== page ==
But in the U.S., the debate now includes a serious discussion of how much we should tax wealth. Bernie Sanders and Elizabeth Warren, two contenders for the Democratic presidential nomination, both back a wealth tax but debate how high it should be.

Sanders has set out the foundation for his version of the tax bluntly. “Billionaires should not exist,” he’s stated. That’s not an attack on the individuals, but a statement that a relatively few people should not control so much of society’s shared resources.

And he’s right. Nobody “earns” a billion dollars. Such sums are only redistributed from the collective effort of many into the hands of the few.

Taxing the wealth of billionaires and the rest of the one per cent increases government revenue for programs or services for everyone.

More importantly, it decreases the ability of the wealthy to shape and control our political, social and economic life. The wealthy bankroll political campaigns and fund an entire infrastructure of media, lobbyists and think tanks to further a simple agenda — maintaining their disproportionate privileges. A wealth tax is about redistributing power as much as it is about redistributing wealth. It’s about restoring democracy.

And it’s sound economic policy. Gabriel Zucman and Emmanuel Saez, two of the world’s top scholars of inequality, have dedicated much time to assembling the wonky details that demonstrate the benefits of a wealth tax. Among other important voices, the two UC Berkeley economists have shown how a wealth tax could be practically implemented to tackle inequality, addressing issues like the challenge of assessing wealth and minimizing evasion.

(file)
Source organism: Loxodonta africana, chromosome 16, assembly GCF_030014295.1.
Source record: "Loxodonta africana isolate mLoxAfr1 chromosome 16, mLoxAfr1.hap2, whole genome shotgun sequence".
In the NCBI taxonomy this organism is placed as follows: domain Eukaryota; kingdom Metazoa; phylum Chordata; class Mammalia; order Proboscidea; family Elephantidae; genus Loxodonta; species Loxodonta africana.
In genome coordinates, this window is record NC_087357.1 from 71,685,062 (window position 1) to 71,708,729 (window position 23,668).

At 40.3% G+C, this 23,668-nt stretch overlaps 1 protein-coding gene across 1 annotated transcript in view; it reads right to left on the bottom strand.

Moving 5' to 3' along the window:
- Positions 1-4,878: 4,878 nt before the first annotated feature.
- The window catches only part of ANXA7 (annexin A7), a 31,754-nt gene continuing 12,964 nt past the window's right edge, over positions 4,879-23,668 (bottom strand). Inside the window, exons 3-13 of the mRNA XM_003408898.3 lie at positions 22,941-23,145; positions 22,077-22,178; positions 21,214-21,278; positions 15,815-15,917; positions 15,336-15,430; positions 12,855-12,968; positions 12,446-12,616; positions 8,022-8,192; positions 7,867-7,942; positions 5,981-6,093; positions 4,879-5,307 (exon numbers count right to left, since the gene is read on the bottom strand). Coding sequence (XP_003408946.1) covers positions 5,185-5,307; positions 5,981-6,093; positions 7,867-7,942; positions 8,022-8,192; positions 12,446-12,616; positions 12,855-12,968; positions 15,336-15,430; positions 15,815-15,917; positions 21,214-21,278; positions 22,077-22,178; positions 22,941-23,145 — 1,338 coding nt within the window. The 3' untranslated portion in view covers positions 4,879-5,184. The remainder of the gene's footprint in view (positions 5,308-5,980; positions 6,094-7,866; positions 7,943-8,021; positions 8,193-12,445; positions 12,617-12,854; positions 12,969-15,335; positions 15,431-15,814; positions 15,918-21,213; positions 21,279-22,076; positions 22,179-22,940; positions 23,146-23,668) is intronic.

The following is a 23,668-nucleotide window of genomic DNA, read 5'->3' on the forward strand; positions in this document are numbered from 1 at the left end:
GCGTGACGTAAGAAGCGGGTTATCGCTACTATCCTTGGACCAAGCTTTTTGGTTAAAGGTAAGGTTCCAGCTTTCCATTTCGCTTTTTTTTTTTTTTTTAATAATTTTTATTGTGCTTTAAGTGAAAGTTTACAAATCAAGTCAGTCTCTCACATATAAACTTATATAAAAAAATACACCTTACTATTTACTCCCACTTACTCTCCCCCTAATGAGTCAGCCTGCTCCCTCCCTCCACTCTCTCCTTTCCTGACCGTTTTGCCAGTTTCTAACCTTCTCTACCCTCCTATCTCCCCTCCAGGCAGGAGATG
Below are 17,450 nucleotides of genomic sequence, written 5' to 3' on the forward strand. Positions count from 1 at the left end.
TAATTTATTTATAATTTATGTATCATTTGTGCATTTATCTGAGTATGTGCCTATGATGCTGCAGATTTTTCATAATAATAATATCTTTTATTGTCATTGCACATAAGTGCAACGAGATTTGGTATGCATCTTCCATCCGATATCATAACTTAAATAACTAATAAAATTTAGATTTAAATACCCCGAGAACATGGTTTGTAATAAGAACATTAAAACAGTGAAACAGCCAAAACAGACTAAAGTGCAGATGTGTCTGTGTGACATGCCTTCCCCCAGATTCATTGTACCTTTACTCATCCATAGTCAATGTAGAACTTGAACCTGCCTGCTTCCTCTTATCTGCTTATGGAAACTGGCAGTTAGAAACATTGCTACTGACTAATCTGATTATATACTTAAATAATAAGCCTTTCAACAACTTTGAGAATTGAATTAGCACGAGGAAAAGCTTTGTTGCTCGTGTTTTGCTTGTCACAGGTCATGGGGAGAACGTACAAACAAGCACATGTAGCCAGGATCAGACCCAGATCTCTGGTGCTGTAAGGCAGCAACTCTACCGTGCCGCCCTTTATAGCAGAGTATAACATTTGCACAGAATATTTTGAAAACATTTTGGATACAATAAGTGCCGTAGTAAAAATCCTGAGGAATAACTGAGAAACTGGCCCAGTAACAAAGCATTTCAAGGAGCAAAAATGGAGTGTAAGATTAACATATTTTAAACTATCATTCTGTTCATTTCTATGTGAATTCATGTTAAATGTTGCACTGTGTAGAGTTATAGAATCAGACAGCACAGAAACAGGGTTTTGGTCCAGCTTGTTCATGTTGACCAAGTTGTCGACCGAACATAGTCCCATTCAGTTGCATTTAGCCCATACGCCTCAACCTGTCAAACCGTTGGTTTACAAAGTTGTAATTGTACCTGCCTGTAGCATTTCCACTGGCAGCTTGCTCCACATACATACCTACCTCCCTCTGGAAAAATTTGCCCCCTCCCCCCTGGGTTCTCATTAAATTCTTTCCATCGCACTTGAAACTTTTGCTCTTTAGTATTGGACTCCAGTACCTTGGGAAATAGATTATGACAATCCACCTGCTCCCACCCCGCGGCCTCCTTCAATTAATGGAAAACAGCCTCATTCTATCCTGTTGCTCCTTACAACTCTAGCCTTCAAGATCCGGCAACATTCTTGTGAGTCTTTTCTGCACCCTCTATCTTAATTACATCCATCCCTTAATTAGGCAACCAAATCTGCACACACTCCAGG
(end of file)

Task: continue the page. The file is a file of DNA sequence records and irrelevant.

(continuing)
The conversation about the wealth tax in the U.S. should help clarify the discussion here. The research and analysis have debunked the common arguments against taxing wealth.

Some argue the wealth tax is self-defeating: the wealthy will hide their wealth or simply flee.

But the wealthy, while mobile, are also human and hold many personal connections to place that can be more powerful than their desire to pay less in taxes.

More importantly, while it may be relatively simple for a wealthy person to move, it’s not that easy for many forms of wealth to move or disappear. They are not hiding money under the mattress. Factories, offices, land and other physical things that constitute wealth largely stay in place, even when ownership changes or moves. They will still be useful and productive.

Another common argument against taxing wealth is that it’s too hard or costly to figure out how much wealth a person has. This objection ignores two important facts about wealth today.